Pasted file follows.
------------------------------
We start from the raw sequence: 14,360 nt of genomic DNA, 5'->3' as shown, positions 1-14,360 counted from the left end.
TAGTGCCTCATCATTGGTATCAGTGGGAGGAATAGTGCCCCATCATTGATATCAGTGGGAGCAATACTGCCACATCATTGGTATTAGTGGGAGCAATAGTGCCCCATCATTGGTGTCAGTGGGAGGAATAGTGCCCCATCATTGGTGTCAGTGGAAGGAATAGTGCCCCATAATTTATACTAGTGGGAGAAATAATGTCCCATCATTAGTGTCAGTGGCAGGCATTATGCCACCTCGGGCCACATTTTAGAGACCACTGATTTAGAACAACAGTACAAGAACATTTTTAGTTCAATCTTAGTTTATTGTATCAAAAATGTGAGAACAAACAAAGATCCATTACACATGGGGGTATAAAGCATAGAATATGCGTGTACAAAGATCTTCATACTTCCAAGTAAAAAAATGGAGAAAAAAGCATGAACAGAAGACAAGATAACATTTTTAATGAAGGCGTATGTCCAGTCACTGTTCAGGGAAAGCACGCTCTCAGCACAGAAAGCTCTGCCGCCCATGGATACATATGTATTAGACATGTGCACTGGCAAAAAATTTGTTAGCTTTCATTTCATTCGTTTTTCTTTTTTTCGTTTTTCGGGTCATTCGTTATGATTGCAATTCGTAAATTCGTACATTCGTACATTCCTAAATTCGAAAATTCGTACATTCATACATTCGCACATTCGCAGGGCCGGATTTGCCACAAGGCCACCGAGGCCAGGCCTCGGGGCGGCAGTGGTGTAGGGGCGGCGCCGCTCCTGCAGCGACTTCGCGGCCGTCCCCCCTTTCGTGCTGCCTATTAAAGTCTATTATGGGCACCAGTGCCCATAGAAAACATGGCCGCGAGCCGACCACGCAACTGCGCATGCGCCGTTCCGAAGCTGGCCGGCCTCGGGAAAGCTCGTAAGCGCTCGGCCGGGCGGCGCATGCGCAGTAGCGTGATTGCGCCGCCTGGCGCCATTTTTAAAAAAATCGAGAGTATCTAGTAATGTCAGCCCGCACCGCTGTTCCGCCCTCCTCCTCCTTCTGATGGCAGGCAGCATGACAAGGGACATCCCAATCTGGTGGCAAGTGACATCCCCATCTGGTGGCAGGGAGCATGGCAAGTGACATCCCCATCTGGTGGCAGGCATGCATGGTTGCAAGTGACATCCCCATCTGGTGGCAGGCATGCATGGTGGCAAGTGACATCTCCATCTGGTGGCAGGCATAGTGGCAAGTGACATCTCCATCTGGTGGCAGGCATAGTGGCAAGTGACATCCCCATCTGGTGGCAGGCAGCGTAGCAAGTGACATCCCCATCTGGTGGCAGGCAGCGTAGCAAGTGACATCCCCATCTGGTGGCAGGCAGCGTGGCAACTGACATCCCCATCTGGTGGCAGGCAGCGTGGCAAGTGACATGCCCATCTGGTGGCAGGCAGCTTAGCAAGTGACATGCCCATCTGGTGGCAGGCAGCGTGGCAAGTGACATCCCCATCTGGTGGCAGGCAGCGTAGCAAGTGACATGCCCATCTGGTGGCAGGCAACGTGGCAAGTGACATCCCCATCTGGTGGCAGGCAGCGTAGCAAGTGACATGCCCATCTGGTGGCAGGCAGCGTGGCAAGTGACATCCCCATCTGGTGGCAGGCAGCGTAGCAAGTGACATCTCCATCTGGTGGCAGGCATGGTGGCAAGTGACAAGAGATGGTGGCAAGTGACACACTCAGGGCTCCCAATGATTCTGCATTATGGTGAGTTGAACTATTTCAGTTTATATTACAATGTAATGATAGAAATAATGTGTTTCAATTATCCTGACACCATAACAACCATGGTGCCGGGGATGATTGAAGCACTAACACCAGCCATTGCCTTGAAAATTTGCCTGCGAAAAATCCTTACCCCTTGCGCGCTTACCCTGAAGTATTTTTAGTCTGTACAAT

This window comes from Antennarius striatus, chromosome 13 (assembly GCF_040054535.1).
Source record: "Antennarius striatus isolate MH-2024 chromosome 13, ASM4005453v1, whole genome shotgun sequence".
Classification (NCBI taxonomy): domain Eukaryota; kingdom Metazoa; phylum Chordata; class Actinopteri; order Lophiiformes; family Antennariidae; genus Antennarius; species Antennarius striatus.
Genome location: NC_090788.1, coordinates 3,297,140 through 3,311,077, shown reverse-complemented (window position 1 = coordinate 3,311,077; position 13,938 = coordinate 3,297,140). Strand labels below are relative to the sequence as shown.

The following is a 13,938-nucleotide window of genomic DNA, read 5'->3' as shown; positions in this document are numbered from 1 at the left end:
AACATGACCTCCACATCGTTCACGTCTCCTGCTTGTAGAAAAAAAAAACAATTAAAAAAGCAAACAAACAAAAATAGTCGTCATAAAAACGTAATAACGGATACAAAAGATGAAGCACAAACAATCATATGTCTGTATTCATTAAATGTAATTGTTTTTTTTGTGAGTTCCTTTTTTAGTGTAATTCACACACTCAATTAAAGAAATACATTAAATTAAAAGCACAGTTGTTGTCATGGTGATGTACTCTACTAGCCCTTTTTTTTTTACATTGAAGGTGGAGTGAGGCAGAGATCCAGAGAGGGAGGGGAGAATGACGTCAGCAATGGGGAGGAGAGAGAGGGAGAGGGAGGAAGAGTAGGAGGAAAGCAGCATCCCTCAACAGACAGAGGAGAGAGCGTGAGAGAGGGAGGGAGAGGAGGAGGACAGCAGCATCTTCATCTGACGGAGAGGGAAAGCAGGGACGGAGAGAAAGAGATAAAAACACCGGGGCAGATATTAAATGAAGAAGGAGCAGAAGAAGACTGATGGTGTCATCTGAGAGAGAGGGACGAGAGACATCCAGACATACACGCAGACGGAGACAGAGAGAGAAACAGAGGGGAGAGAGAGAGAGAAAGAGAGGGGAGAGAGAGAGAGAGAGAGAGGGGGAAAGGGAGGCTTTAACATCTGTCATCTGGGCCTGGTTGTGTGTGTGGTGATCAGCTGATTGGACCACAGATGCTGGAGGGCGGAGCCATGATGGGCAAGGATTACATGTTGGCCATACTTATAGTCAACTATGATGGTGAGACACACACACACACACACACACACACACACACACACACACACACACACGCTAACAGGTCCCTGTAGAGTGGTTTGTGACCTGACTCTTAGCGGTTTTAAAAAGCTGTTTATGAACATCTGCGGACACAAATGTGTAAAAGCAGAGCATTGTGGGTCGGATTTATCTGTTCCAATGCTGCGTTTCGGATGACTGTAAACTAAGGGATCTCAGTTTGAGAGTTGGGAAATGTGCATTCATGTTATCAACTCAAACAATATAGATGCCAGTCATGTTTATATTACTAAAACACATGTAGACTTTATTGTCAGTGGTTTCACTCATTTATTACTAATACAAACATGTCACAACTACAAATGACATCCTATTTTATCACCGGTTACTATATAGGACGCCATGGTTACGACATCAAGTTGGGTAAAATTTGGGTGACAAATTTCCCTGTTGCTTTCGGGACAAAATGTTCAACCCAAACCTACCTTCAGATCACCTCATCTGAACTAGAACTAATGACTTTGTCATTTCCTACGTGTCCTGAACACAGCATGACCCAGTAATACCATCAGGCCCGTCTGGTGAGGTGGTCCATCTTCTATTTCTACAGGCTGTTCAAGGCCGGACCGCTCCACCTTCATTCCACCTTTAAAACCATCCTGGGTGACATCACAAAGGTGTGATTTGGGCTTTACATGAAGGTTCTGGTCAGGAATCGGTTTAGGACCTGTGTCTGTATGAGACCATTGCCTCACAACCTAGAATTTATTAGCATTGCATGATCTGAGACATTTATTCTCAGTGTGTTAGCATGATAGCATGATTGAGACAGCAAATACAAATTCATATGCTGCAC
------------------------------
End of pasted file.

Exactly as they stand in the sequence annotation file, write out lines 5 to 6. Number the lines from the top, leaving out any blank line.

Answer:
Classification (NCBI taxonomy): domain Eukaryota; kingdom Metazoa; phylum Chordata; class Actinopteri; order Lophiiformes; family Antennariidae; genus Antennarius; species Antennarius striatus.
Genome location: NC_090788.1, coordinates 3,297,140 through 3,311,077, shown reverse-complemented (window position 1 = coordinate 3,311,077; position 13,938 = coordinate 3,297,140). Strand labels below are relative to the sequence as shown.